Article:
Retail Landlords Don’t Get a Holiday Break
It’s important for retail real estate landlords to pay attention to how tenants perform during this crucial time of year. The holiday season is make-or-break time for many retailers, making it the same for shopping center landlords, since the health of a tenant is often directly related to the performance of a retail asset.
Last year, according to the National Retail Federation (NRF), holiday sales accounted for about 20% of retailers’ annual revenues. In the case of a jewelry outlet, it can mean more than 70%.
There is a reason why most store-closure (and expansion) plans generally come at the beginning of the year. If a chain has a disastrous holiday showing, some locations are bound to get the axe. For example, Macy’s announced 68 closings this year in January.
Holiday sales forecasts look favorable
Several outlets give predictions on how the industry will fare during November and December, especially around the promotion-heavy period of Black Friday, the day after Thanksgiving. Many of them have something different to say.
Deloitte predicts that holiday sales will increase 4.5% this year, up from a 3.6 percent rise in 2016. In the brick-and-mortar realm, its analysts like the rise in new concepts that are fulfilling a desired consumer niche.
An NRF survey sees retail sales coming in between 3.6% and 4%, mainly due to strong macroeconomic growth. It also helps that Christmas falls on a Monday this year, giving shoppers an extra weekend to make purchases.
Analytics firm RetailNext sees holiday sales rising 3.8%, saying that off-price outlets, warehouse clubs, home-improvement stores and some specialty storefronts should perform well. The firm’s analysts also stress that Black Friday is not the biggest holiday shopping day – they expect December 22 to take that honor.
Parties, and other ways to fight Amazon
Speaking of Black Friday, Amazon, which is expected to boast another great holiday season, launched its Black Friday promotions fifty days early, so chances are it might have knocked some wind out of brick-and-mortar stores’ sails expecting the typical consumer crush on that day.
But there are some concepts expected to perform well, most of them in the experiential retail realm.
Walmart is making a foray into that territory with 20,000 parties during the holiday season at its stores, highlighting different gift categories and offering holiday shopping help. Children are also able to do try outs with toys. Since when did the biggest mass-market discount chain in the world become experiential?
Another surprising holiday winner could be home-improvement stores. The Home Depot, and similar stores, have been having superb sales results. In the case of Home Depot, same-store sales were up 6.6% during its latest quarter year over year. The retailer also raised its earnings guidance. It might not be experiential retail in the store, but consumers are obviously gaining satisfaction doing it themselves, and the experience is within their own domicile.
The off-price segment should also perform well, according to several reports. The reason this sector of retail performs strong is largely due to the availability to buy the same products that are sold at department stores, and the “treasure hunt” aspect of what you could find, except for less money.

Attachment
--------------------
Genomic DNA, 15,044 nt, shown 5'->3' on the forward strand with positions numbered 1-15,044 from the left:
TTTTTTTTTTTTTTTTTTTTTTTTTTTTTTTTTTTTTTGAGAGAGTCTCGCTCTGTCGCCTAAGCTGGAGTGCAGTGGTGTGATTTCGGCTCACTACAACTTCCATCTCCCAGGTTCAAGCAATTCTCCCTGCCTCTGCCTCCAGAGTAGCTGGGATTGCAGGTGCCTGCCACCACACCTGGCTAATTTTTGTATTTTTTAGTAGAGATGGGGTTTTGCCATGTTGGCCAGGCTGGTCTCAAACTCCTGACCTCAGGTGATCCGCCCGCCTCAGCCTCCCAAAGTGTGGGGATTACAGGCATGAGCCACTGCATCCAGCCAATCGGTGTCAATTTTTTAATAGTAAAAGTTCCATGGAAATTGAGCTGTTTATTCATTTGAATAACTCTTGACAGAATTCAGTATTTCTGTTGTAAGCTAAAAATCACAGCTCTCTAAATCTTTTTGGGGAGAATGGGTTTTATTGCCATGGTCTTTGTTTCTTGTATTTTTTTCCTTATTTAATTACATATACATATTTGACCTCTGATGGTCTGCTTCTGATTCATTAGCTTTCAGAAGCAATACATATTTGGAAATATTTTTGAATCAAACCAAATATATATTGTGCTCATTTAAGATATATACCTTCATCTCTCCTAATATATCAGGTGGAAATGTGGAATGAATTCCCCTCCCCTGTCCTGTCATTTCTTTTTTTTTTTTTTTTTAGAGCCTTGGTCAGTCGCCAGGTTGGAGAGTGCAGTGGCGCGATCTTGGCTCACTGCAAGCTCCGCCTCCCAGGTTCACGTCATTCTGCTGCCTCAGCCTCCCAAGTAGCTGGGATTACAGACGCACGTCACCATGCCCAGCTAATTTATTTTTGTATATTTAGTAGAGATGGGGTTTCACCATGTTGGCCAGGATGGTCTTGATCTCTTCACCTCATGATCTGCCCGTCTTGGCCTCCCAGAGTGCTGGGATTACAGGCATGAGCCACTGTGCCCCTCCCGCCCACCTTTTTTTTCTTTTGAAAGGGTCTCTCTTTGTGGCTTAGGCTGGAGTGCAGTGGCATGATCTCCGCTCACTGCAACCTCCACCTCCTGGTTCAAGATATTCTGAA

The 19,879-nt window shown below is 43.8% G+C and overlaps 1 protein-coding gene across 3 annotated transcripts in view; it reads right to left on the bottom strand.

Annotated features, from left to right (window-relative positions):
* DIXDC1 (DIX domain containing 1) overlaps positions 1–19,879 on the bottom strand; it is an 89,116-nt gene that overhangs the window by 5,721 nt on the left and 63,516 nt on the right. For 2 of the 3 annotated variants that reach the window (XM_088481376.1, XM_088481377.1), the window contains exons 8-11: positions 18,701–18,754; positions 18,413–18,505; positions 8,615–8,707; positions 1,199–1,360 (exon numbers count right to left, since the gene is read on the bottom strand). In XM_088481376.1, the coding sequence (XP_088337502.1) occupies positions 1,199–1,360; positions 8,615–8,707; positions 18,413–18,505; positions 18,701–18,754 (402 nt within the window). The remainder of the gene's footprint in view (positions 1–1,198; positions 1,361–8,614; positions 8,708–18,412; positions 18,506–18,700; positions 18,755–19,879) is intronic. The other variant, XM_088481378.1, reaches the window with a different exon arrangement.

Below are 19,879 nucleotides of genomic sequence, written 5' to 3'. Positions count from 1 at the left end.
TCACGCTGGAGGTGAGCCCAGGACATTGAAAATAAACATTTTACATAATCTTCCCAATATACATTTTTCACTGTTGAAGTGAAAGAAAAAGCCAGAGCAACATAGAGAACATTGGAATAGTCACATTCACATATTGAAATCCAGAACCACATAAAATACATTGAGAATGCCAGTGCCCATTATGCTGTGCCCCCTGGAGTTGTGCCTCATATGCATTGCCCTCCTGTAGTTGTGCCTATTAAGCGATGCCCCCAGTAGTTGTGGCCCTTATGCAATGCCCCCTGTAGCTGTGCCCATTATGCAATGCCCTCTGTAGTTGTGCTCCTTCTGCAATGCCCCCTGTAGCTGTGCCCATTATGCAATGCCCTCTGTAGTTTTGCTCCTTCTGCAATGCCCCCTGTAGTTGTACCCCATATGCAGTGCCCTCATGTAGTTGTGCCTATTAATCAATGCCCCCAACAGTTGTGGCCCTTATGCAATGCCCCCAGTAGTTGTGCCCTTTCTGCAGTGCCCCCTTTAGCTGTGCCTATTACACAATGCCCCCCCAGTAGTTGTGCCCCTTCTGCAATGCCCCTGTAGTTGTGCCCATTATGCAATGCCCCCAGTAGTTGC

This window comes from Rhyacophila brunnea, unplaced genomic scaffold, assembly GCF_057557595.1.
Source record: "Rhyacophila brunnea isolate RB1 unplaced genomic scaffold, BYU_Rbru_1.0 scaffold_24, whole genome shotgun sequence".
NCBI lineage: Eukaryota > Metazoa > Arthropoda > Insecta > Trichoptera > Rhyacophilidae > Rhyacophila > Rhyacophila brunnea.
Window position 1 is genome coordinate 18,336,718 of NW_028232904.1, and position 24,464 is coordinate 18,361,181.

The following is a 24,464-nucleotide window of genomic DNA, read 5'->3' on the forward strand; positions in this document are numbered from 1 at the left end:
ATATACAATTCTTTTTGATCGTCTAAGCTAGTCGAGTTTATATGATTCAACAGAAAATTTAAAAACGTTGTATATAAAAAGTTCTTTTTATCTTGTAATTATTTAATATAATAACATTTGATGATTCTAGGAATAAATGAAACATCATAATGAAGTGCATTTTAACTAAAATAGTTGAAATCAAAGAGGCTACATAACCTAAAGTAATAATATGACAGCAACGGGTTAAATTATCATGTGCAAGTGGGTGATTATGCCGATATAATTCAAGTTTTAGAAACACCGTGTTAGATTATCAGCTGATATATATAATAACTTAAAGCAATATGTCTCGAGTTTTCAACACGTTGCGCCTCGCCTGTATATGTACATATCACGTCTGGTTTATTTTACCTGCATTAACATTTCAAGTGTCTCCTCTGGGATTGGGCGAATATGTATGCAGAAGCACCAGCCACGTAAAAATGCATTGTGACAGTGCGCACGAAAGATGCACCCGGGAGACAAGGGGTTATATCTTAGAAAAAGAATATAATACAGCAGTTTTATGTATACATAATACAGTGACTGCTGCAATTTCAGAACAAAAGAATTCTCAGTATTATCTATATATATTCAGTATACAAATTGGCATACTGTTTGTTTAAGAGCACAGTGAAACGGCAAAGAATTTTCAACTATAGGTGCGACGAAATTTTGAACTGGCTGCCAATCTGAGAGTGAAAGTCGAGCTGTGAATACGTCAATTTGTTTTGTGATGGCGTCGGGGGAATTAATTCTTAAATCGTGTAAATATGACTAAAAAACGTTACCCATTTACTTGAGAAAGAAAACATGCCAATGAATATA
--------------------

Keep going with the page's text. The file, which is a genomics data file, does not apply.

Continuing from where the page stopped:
Which brings us to some retail landlords’ biggest headache…
Make or break?
The struggles that department stores are having are no secret, and without strong holiday revenues, we could see another wave of store closures from these mall anchors, putting more pressure on the landlords that own these assets.
Early guidance from J.C. Penney was not encouraging, with its stock recently falling by 20% as a result. The retailer is expected to take a third-quarter loss after liquidating much of its women’s apparel through discounting, and same store sales for the year are expected to come in flat or fall by one percent year over year. However, J.C. Penney is hiring 40,000 for the holiday season, the same as in 2016. We will find out if there will be more store closings on top of the 138 it shut this year.
Macy’s is doubling J.C. Penney in the holiday hiring department, bringing 80,000 temporary workers onboard. But at the same time, the retailer plans to have 100 stores closed by the end of the year and forecasts a same-store sales drop of between 2 and 3% for 2017 from the previous year, which is not exactly a promising expectation of a triumphant November and December.
As usual, the picture for Sears Holdings Corp. looks the most dismal in this category. The company just announced that it is closing 45 Kmarts and 18 Sears. It posted a net loss of $251 million during its most recent quarter, while same-store sales at its namesake stores dropped 13.2% year over year and Kmart was down 9.4%. By now, though, anything other than more closings and sliding sales would be a shock to retail real estate landlords.
Retail is experiencing an evolution
The brick-and-mortar stores that thrive in this environment are those that give people a reason to enter the location and not wait for shipping from Amazon.
Having your doors open on Black Friday super early in the morning, expecting a crowd that quickly depletes inventory isn’t enough anymore.
The storefronts that have the answer to that reason, whether or not it’s in-store parties or demonstrations on how to decorate your back porch with the products they sell, will still do fine.
But the days of walking into a crowded department or discount store on a certain day at a certain time are long gone, and retail real estate landlords should take note that if their tenants are relying on that false reality, then there could soon be a vacancy.